TitleAn airborne sex pheromone in snakes
Publication TypeJournal Article
Year of Publication2012
AuthorsShine, R, Mason, RT
JournalBiology Letters
Volume8
Pagination183-185
Type of ArticleJournal Article
ISSN1744-9561
Abstract

Most reptile sex pheromones so far described are lipid molecules too large to diffuse through the air; instead, they are detected via direct contact (tongue-flicking) with another animal's body or substrate-deposited trails, using the vomeronasal system. The only non-lipid pheromone reported in snakes involves courtship termination in red-sided gartersnakes (Thamnophis sirtalis parietalis): males that encounter copulatory fluids cease courtship, presumably reflecting the futility of courting an already-mating female. Our field experiments at a communal den in Manitoba show that this pheromone can work via olfaction: courtship is terminated by exposure to airborne scents from mating conspecifics, and does not require direct contact (tongue-flicking). Hence, the sexual behaviour of reptiles can be affected by airborne as well as substrate-bound pheromones.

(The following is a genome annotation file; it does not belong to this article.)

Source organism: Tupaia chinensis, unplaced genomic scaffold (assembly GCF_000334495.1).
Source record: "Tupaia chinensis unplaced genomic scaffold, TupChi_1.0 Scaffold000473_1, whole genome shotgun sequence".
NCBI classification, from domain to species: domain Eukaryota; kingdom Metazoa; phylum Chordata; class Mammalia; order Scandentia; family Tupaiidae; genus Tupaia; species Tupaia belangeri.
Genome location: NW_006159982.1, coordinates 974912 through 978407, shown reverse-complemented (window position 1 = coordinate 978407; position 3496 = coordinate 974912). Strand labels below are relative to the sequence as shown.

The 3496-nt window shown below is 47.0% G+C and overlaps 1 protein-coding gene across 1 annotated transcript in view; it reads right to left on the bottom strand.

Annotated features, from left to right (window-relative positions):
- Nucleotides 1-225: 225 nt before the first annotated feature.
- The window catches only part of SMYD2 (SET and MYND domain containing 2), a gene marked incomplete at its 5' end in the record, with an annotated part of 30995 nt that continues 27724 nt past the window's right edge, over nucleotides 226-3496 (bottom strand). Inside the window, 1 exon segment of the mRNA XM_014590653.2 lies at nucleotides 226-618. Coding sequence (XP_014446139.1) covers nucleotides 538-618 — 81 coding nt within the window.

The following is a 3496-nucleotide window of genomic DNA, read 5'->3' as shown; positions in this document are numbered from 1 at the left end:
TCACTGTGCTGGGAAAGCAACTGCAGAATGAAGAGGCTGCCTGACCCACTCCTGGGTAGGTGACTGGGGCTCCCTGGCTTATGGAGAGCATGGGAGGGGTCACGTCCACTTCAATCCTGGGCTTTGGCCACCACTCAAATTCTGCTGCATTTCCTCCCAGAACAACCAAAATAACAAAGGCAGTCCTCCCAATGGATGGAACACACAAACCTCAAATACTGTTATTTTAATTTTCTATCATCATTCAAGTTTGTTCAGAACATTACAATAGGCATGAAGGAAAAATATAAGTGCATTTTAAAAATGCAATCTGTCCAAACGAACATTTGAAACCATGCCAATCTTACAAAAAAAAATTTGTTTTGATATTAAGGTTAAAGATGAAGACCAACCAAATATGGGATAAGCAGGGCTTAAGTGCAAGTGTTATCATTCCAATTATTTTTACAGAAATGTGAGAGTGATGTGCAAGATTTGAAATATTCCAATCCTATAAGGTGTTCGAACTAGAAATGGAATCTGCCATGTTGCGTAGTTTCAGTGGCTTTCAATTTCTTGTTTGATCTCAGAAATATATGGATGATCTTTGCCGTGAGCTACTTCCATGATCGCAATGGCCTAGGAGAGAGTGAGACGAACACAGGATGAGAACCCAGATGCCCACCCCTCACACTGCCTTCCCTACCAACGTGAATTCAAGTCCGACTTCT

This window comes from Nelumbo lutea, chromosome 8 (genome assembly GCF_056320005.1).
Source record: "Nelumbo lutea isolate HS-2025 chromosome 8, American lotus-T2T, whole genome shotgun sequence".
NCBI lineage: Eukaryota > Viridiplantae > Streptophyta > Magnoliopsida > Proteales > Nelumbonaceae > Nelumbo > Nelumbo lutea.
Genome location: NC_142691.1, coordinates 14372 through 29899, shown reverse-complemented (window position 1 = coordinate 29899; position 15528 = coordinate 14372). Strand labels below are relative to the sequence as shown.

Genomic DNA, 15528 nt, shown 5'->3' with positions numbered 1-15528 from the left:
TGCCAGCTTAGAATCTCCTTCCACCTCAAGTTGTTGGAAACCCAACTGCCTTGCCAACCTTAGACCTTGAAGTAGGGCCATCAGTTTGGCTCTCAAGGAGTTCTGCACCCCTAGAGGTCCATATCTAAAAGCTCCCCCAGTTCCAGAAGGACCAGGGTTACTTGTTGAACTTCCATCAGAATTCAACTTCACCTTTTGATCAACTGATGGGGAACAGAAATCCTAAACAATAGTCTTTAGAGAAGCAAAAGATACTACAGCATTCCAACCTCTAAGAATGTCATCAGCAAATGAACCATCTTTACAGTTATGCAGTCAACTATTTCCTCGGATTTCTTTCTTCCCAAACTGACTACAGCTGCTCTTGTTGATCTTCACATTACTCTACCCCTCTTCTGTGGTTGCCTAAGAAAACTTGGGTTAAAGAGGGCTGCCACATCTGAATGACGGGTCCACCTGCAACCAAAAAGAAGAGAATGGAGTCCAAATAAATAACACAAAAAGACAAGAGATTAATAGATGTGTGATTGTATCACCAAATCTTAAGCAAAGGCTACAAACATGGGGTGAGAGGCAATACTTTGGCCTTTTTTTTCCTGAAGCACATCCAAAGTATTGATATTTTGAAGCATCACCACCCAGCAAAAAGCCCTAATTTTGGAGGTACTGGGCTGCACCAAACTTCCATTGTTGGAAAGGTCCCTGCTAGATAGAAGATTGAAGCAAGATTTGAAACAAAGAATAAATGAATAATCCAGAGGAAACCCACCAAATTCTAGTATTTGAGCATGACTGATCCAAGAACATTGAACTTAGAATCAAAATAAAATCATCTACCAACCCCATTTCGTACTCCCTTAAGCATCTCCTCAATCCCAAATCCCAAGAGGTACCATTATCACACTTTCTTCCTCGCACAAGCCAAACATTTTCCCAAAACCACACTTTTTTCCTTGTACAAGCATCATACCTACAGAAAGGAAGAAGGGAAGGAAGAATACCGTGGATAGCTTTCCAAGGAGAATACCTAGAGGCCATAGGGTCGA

URL<Go to ISI>://WOS:000301304000007
DOI10.1098/rsbl.2011.0802